Dragon Quest VI: Realms of Revelation

Years ago when Nintendo’s latest portable system was the Nintendo DS, Square-Enix announced a remake of the Zenithian trilogy of the Dragon Quest series, comprising the fourth through sixth installments, with North American release announced for all three, as the series had somewhat been experiencing a golden age outside Japan with the success of Journey of the Cursed King. However, unlike Cursed King, the rereleases of the fourth and fifth games, largely due to invisible advertising, didn’t sell as well, leaving the fate of the sixth and final Zenithian Dragon Quest in the air. Eventually Nintendo took charge of localization and reannounced the trilogy’s conclusion as Dragon Quest VI: Realms of Revelation, although it kept its original English subtitle, The Realms of Reverie, in Europe. The title ultimately saw a port to iOS devices, with an experience on par with the rest of the series.

Combat is turn-based and randomly-encountered, with the sixth installment following the tried turn-based tradition of the player inputting various commands for their characters and letting them and the enemy beat up one another in a round. As with other entries, turn order can be inconsistent, and the escape option doesn’t always work. Outside most dungeons, the player can swap party members out from their carriage, although this option is available in some dungeons where the player’s carriage comes along. Winning fights nets all living participants, even those not in the party, experience, alongside money and rare items.

Eventually, the player accesses DQ6’s job system, each with their own strengths and weaknesses, with a certain number of battles with enemies on par with the player’s levels, or any battle in the last area of the main game, necessary to advance in jobs, acquire new skills that become permanent parts of a character’s skill set regardless of occupation, and ultimately master skills, with higher-level careers available depending upon base classes mastered. Despite the multitude of non-MP-consuming but effective free skills, the game is by no means a cakewalk, especially the tricky last form of the final boss of the main game. Aside from the above issues, combat definitely helps the sixth Dragon Quest more than hurts.

As usual, however, interaction leaves room for improvement. The menus are superficially clean, but shopping for equipment and items is troublesome, given the countless confirmations, alongside the taxing nature of saving the game, the unavailability of the quicksave feature within dungeons, and a general poor direction on how to advance the main storyline or where to go next. Hopefully one day the franchise will ditch these archaic traditions.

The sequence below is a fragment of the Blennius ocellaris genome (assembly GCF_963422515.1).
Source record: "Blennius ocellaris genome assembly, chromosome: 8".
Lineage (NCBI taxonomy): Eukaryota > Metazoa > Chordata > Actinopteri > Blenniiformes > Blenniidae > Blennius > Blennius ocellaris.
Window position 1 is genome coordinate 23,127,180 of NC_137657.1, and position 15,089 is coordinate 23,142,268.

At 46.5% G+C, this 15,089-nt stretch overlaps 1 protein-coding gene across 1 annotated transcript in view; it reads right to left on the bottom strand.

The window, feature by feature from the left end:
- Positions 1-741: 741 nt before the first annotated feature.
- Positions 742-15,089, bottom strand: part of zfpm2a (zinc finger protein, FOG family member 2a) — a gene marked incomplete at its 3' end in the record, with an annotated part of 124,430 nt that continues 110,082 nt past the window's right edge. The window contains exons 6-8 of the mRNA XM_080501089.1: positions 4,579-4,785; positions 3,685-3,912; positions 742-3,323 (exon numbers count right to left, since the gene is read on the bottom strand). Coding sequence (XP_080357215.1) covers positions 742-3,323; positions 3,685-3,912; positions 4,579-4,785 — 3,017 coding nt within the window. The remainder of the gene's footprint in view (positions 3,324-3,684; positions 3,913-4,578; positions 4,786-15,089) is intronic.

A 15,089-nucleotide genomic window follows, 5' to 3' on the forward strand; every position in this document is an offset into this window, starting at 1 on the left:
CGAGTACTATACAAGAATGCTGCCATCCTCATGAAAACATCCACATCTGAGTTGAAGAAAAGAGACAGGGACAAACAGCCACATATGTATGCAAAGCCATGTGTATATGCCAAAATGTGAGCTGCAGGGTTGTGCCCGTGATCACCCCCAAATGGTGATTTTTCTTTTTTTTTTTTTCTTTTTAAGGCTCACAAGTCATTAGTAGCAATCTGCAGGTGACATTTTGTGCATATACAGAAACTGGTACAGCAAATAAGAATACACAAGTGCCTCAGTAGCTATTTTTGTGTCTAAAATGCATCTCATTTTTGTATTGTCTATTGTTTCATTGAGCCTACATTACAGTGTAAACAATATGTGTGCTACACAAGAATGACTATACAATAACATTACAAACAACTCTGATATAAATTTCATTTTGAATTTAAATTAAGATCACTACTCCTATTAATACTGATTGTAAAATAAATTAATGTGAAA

The story is pretty decent for a Dragon Quest game, focusing on two parallel worlds and initially focusing on a conflict between the playable protagonists and a villain named Murdaw. All characters have a story behind them, and the various subplots are interesting, despite occasional lack of direction on how to advance the main storyline. The localization is top-notch, although some of the name changes might catch those who played the Super Famicom version’s fan translation off guard, such as Hassan to Carver and Chamoro to Nevan. Even so, the narrative is a decent driving factor.

Series composer Koichi Sugiyama, as usual, does a superb job with the soundtrack, with virtually every track being enjoyable, although there are some silent parts of the game and the battle sounds are still dated.

The sixth entry utilizes the same graphical style as its Nintendo DS predecessors, with decent scenery in spite of some pixilation, and fluid animated enemies designed by Akira Toriyama in battle, despite the retained classic first-person perspective.

Finally, lucky players may make it through the game in a little over thirty hours, although grinding and accessing the extra dungeon, which requires mastery of all classes by at least one character, can take well up to sixty hours.

Overall, Dragon Quest VI is for the most part a solid remake that hits most of the right notes, particularly with regards to its solid class system, enjoyable narrative with polished translation, excellent soundtrack, and fluid visuals. There are aspects that leave room for improvement, however, with regards to things such as the leap in difficulty towards the end of the main quest, the retention of the pantheon’s archaic traditions that affect interaction adversely, the occasional poor direction on how to advance the main storyline, and the largely-useless quicksave feature. Those who have enjoyed other games in the franchise will likely be able to look beyond its flaws, and as the story doesn’t have much connection to other games in the series, those who aren’t used to the franchise may find this port to be a good romp.

The Good:
+Excellent class system adding lasting appeal.
+Decent narrative and localization.
+Superb soundtrack.
+Nice visuals.

The Bad:
-A little grindy towards the end.
-Retains franchise’s archaic traditions.
-Sometimes poor direction on how to advance.
-Quicksave only available outside dungeons.

The Bottom Line:
Another enjoyable Dragon Quest title.

Score Breakdown:
Platform: iOS
Game Mechanics: /810
Controls: 6/10
Story: 7/10
Localization: 9/10
Music/Sound: 9/10
Graphics: 8/10
Lasting Appeal: 10/10
Difficulty: Moderate
Playing Time: 30-60 Hours

Overall: 8.5/10

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